Small groups in the New Normal
After the attacks on America on 9/11, people thronged to churches — for a while. But they didn’t stay. They were temporarily spiritually open, but then they disappeared.
For one: Searching people are not looking for someone to stand 40 feet in front of them to tell them the way, they need someone next to them to show them the way.
Corporate worship is an important expression of the church, but it is not the most effective for disciple-making. Discipleship requires relationship.
Jesus said, “Follow me”, not “listen to me preach.” Of course, the twelve did hear him preach, but so did thousands of others. The difference between the crowd and the twelve was the depth of relationship. The twelve disciples lived and traveled with Jesus for 3 years. They watched him go off early in the morning to pray, which promoted them to ask him, “teach us to pray.” Even their opponents could see that they were marked by spending time with Jesus.
“When they saw the courage of Peter and John and realized that they were unschooled, ordinary men, they were astonished and they took note that these men had been with Jesus.” (Acts 4:13)
Discipleship requires relationship because we need to be close enough to each other to influence each other toward Jesus. That can’t happen in a large crowd, shoulder-to-shoulder for an hour, even with 20 minutes of light conversation and coffee thrown in.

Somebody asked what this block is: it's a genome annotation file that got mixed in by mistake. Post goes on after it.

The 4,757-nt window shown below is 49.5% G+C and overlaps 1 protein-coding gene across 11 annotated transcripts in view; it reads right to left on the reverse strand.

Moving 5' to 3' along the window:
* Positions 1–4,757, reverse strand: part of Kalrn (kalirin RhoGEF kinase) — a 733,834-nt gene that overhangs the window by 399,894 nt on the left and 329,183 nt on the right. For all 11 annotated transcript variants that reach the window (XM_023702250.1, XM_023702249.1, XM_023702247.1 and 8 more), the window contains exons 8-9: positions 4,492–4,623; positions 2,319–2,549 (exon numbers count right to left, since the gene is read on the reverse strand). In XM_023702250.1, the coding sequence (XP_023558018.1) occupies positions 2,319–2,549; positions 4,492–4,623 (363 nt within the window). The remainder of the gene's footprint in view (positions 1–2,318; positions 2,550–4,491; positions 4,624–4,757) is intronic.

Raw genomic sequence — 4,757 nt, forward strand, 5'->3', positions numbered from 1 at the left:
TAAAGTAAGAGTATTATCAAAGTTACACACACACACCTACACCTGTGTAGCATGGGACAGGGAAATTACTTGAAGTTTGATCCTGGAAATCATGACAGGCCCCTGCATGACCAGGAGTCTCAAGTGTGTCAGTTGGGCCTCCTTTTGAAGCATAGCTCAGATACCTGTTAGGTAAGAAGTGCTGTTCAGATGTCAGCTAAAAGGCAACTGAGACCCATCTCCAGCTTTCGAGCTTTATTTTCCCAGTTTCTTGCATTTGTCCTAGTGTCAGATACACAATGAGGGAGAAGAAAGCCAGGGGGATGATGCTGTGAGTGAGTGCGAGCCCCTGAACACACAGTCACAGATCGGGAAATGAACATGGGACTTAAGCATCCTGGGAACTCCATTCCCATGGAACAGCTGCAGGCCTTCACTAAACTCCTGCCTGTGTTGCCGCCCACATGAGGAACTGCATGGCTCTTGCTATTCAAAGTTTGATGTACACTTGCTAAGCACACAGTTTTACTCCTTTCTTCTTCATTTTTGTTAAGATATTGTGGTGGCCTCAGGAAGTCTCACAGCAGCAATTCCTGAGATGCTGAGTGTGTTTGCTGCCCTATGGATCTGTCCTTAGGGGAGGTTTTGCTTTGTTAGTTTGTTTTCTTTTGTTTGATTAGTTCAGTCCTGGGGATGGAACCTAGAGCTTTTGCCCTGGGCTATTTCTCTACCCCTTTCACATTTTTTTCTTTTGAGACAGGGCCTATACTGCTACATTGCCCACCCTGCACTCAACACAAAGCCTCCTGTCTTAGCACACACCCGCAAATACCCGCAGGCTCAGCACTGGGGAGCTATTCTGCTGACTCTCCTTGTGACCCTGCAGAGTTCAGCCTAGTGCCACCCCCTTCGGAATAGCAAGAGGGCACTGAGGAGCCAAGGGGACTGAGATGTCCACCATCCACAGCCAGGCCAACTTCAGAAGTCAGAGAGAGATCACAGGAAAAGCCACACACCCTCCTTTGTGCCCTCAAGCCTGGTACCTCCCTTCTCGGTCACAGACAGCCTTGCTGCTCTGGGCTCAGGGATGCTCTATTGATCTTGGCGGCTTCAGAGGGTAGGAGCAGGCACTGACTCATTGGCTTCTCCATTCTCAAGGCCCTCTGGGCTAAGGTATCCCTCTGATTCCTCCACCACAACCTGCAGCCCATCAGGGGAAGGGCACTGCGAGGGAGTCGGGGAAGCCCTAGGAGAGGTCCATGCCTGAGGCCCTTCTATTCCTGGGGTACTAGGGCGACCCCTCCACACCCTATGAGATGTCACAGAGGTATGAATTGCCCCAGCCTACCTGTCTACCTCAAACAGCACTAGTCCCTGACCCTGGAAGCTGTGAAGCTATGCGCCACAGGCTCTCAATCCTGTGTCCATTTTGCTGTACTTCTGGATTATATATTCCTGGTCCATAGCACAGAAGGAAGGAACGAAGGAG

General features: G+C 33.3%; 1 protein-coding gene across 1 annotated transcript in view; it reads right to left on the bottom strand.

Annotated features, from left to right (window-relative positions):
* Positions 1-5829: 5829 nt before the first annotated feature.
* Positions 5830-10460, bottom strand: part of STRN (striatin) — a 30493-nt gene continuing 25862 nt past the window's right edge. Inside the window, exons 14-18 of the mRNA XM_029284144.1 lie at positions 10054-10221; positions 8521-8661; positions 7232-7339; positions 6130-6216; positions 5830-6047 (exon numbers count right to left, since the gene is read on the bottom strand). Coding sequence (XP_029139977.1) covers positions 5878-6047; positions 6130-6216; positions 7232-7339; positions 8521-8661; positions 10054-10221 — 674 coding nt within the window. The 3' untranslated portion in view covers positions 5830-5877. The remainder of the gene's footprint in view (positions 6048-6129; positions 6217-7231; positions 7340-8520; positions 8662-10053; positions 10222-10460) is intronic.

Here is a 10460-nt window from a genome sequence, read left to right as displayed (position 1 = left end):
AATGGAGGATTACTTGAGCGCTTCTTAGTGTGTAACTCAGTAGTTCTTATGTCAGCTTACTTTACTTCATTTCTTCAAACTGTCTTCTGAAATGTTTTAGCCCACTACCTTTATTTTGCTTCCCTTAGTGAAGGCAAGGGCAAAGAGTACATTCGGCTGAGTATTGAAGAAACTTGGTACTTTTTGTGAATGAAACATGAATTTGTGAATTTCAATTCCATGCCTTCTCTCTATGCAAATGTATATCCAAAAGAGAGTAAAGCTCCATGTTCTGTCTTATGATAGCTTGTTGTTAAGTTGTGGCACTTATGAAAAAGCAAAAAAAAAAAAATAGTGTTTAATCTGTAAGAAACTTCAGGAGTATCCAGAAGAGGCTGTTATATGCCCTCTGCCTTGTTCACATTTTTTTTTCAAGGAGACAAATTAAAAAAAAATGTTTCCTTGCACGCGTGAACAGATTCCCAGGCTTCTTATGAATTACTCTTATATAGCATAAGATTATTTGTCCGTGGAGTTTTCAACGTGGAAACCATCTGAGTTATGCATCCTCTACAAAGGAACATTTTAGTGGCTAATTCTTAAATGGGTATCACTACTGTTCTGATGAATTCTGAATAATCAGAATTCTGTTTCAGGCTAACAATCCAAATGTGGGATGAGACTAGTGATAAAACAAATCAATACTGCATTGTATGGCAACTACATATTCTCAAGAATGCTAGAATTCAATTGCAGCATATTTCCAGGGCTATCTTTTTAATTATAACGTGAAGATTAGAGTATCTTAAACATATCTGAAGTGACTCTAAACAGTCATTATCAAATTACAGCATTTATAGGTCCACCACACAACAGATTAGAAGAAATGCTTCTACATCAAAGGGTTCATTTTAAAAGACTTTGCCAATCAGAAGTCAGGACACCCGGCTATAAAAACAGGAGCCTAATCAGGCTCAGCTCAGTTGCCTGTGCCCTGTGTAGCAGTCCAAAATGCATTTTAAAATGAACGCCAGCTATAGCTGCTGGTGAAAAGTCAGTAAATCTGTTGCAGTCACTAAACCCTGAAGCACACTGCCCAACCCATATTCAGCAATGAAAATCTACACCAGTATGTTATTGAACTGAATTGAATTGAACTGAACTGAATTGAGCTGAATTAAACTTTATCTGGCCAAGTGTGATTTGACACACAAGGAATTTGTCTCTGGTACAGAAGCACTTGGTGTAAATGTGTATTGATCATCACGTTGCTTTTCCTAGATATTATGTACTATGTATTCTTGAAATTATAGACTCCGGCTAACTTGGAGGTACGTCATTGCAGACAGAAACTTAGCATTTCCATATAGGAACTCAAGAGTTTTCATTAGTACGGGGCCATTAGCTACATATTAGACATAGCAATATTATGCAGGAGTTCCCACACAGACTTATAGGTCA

To learn to love and obey Jesus, we need to spend time with a few others who are doing that. We need to see into their lives, and watch how they handle ups and downs in dependence on God. We best learn to pray by being next to more experienced believers as they pray. We best learn to share our faith by watching a fellow disciple evangelize. These things don’t happen in a worship service.
I am not trying to belittle the corporate worship experience. It’s just that I don’t need to convince many that there is a role for the large worship gathering. We’re already committed to that. But we overestimate the discipleship impact it has.
In the new normal, effective churches will prioritize holistic small groups while worshipping corporately.
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